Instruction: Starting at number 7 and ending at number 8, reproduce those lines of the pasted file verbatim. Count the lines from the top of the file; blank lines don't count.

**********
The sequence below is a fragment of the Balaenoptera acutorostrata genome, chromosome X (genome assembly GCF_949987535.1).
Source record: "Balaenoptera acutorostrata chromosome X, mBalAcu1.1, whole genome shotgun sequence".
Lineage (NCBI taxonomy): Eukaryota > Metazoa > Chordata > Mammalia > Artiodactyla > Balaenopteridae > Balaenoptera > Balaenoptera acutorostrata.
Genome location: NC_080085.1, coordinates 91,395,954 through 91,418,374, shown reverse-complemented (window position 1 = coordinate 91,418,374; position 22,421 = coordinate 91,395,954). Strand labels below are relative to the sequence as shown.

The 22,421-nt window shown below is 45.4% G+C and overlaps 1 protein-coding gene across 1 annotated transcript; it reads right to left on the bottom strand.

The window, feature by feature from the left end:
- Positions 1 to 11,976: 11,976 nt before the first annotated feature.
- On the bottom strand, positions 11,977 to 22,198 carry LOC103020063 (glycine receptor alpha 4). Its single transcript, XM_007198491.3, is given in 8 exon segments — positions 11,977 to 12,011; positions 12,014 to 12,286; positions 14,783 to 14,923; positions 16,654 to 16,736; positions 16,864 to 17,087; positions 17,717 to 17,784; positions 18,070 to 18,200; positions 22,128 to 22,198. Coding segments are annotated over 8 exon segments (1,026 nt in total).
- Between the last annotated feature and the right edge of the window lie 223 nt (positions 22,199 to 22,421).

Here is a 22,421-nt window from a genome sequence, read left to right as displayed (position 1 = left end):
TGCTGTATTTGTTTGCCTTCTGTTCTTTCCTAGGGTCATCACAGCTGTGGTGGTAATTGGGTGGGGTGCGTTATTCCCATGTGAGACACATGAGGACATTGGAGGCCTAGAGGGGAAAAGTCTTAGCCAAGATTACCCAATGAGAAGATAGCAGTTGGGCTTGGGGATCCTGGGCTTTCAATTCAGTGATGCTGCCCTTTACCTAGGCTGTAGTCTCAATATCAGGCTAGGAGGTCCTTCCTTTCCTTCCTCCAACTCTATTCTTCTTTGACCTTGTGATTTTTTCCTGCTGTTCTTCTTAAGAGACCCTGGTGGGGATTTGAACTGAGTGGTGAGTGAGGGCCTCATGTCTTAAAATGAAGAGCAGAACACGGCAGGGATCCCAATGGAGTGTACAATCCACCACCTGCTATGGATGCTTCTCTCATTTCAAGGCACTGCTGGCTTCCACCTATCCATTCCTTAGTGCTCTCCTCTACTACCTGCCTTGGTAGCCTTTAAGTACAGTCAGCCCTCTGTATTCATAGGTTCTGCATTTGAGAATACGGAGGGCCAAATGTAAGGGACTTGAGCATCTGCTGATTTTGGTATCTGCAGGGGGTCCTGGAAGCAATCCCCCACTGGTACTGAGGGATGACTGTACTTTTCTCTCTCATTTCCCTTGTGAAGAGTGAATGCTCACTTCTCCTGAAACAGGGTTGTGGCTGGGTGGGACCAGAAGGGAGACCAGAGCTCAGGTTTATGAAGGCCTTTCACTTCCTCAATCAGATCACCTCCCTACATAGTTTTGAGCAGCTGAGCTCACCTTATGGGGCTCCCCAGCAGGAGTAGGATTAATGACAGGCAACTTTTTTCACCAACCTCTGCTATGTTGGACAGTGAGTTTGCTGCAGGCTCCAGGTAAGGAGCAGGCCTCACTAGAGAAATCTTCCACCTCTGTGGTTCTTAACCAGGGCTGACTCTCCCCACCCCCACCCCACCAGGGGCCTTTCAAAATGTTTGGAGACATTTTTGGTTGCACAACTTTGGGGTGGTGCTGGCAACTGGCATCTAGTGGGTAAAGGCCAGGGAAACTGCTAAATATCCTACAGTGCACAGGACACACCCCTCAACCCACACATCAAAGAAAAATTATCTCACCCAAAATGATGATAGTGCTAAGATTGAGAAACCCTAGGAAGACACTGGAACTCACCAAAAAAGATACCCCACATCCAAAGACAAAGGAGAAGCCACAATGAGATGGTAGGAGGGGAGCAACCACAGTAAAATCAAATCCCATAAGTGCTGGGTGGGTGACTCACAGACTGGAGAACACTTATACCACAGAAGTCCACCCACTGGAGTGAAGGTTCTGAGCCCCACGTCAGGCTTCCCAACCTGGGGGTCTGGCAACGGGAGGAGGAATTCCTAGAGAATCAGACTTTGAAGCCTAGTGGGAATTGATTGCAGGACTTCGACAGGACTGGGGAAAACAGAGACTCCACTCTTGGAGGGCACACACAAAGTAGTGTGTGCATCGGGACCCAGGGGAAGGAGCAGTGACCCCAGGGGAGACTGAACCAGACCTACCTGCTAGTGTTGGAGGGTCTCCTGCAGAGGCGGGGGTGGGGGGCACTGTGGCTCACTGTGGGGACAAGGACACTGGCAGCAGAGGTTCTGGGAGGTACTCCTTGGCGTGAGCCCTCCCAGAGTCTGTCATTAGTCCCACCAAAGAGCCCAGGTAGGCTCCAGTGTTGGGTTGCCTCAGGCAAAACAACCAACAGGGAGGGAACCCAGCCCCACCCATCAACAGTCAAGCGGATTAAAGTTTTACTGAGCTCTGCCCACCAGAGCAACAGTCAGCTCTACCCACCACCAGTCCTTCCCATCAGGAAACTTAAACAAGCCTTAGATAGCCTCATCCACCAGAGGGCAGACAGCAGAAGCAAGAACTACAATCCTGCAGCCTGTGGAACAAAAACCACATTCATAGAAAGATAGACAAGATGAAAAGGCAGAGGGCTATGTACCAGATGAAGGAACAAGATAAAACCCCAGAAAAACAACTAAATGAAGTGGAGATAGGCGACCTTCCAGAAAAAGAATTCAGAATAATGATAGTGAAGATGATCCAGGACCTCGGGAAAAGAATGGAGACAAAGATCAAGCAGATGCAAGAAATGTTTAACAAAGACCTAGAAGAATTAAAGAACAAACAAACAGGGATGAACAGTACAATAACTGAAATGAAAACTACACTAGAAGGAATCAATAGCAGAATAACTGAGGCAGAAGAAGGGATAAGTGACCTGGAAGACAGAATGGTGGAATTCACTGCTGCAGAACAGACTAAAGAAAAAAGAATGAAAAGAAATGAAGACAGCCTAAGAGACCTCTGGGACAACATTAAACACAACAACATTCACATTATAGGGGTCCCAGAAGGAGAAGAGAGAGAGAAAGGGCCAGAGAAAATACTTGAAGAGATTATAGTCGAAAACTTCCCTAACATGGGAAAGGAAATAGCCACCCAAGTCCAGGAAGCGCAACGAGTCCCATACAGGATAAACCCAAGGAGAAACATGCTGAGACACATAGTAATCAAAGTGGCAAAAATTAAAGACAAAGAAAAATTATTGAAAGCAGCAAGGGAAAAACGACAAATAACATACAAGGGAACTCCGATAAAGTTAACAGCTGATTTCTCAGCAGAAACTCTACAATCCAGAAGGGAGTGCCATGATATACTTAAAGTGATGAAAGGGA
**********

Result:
- Positions 1 to 11,976: 11,976 nt before the first annotated feature.
- On the bottom strand, positions 11,977 to 22,198 carry LOC103020063 (glycine receptor alpha 4). Its single transcript, XM_007198491.3, is given in 8 exon segments — positions 11,977 to 12,011; positions 12,014 to 12,286; positions 14,783 to 14,923; positions 16,654 to 16,736; positions 16,864 to 17,087; positions 17,717 to 17,784; positions 18,070 to 18,200; positions 22,128 to 22,198. Coding segments are annotated over 8 exon segments (1,026 nt in total).